There is a charm to those old black-and-white episodes, and all of the new special effects and stabs at recreating the luster and shine of the original is nothing short of a Sisyphus-ian battle. In the decades that follow I sincerely doubt that this edition of The Twilight Zone will have the same level of mass appeal that the Serling episodes do. But since we're in the here and now, there are some watchable episodes on this set, so perhaps a rental is in order so you can pick and choose.
Rating for Style: B
Rating for Substance: B-
Image Transfer Review: All 43 episodes are presented in 1.78:1 anamorphic widescreen, and like the audio side that sports 5.1 and DTS, this sort of makes the lesser installments seem somehow a little more cinematic. Sharpness and image detail are well above acceptable ranges, with colors appearing properly bright and vivid, with no evident smearing. Some shimmer and ringing appears on occasion, as does a few instances of unfortunate specking, but not much else in the way of other noticeable distractions.
Overall, a nice looking set.
Image Transfer Grade: B+
Audio Transfer Review: New Line always seems to provide better than average audio transfers, and the inclusion of both Dolby Digital 5.1 and DTS tracks for this television series is a pleasant surprise. Maybe a bit on the overkill side, but satisfying nonetheless. Both mixes are fairly aggressive, at least for television, offering up some rear channel activity and occasional deep bass, which made some of the weaker episodes slightly more tolerable. Dialogue is clean at all times, and while the presentation is not as spatial as a theatrical feature, it is certainly deeper and fuller than most comparable series sets.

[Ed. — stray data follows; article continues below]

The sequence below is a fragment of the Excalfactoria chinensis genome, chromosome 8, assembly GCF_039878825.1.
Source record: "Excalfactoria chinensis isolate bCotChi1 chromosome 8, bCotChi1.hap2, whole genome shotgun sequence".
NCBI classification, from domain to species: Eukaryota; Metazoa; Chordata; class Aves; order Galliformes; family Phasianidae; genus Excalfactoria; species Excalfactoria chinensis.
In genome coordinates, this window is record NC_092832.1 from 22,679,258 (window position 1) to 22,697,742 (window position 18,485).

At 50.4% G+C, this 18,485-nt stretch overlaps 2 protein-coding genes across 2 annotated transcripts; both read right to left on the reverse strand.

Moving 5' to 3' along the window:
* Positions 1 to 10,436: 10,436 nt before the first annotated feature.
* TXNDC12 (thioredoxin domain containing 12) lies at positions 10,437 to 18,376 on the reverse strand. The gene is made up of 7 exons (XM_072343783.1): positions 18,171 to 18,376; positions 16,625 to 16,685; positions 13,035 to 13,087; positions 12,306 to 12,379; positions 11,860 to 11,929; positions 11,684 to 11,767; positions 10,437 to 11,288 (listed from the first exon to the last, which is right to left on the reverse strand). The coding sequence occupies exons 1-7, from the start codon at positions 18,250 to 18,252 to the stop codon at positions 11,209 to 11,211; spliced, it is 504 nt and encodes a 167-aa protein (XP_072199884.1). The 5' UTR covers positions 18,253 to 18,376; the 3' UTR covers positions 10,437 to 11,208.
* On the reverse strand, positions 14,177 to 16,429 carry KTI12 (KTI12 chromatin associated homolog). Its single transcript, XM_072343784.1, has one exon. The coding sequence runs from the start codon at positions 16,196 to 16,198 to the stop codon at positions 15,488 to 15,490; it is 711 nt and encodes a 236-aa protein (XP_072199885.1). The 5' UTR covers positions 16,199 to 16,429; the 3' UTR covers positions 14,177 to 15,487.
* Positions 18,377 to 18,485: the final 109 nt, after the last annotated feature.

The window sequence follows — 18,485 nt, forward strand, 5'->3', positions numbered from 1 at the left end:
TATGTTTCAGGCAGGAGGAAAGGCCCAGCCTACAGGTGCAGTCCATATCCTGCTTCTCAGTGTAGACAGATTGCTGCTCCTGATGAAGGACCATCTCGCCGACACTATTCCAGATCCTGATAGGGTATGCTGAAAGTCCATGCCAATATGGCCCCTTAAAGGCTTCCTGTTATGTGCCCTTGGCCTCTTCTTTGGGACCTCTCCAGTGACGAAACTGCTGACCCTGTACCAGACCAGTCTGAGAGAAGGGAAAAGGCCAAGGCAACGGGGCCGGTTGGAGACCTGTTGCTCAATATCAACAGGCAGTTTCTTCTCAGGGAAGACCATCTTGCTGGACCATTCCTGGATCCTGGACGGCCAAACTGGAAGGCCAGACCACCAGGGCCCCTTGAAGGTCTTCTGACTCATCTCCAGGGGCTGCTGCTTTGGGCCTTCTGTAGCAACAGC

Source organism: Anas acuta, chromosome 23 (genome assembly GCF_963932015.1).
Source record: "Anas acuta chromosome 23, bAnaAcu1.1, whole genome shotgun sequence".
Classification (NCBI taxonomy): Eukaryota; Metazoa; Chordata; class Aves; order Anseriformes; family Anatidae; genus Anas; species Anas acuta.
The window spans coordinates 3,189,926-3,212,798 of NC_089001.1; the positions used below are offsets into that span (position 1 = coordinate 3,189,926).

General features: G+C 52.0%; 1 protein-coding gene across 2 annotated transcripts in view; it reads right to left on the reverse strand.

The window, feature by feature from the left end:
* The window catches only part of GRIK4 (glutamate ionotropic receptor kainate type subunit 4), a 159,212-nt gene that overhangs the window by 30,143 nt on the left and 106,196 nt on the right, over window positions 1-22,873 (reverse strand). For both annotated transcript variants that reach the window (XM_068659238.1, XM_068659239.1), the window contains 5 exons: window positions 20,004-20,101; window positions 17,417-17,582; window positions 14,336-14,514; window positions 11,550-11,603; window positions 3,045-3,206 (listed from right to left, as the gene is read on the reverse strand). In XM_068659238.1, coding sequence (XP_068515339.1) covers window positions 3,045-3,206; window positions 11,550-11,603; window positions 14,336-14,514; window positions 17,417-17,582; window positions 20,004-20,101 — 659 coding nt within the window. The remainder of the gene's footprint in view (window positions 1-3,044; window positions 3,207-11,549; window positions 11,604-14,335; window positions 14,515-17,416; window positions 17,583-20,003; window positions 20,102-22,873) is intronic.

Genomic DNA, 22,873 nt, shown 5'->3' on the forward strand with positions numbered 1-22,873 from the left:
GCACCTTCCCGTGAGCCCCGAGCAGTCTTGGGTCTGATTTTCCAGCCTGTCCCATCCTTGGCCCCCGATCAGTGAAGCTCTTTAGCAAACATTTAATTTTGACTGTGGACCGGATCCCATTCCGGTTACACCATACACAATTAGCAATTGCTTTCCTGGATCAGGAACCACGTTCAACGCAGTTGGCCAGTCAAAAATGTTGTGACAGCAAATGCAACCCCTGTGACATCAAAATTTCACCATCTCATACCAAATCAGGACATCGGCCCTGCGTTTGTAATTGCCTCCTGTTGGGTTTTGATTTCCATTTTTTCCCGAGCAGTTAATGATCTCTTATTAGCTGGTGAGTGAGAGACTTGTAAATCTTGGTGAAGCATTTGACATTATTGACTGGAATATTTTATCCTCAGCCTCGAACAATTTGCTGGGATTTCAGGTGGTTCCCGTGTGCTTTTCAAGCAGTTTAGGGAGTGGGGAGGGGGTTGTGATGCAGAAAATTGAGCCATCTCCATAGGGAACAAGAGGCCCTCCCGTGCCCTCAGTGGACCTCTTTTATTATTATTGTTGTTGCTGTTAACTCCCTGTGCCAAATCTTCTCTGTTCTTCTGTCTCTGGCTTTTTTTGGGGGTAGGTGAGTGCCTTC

A noticeably less vibrant 2.0 surround track is also included.
Audio Transfer Grade: B+
Disc ExtrasFull Motion menu with music
Scene Access with 215 cues and remote access
Subtitles/Captions in English, Spanish with remote access
Packaging: Book Gatefold
Extras Review: Packaging on this set is pretty nice, with the removable slipcase revealing a book-like folder that holds a series of clear plastic "pages", each containing a disc. Also included is a two-fold insert with a plot synopsis for each episode.
New Line has also added the intrusive Interactual Player, which you are required to install in order to view some company promotional material.
Each of the 43 episodes are cut into a varying amount of chapters, depending on length, but the average ends up being about five each. As an added convenience, the Play All option is available on each disc.
Extras Grade: D
Final CommentsIt's an unenviable task to futz with a remake (or "revisiting") of a classic television series, and the recent stab at The Twilight Zone can never be anything but a pale comparison of the original. Of the 43 episodes on this season one set, some are enjoyable, while others seem forced, and perhaps had it been presented under a different banner than The Twilight Zone, expectations might not have been so high.
New Line has done a fine job with the packaging, as well as anamorphic transfers and audio in 5.1 or DTS. It's just that the stories within don't all fire with the same spark of wonder that something like this needs to live up to the lineage.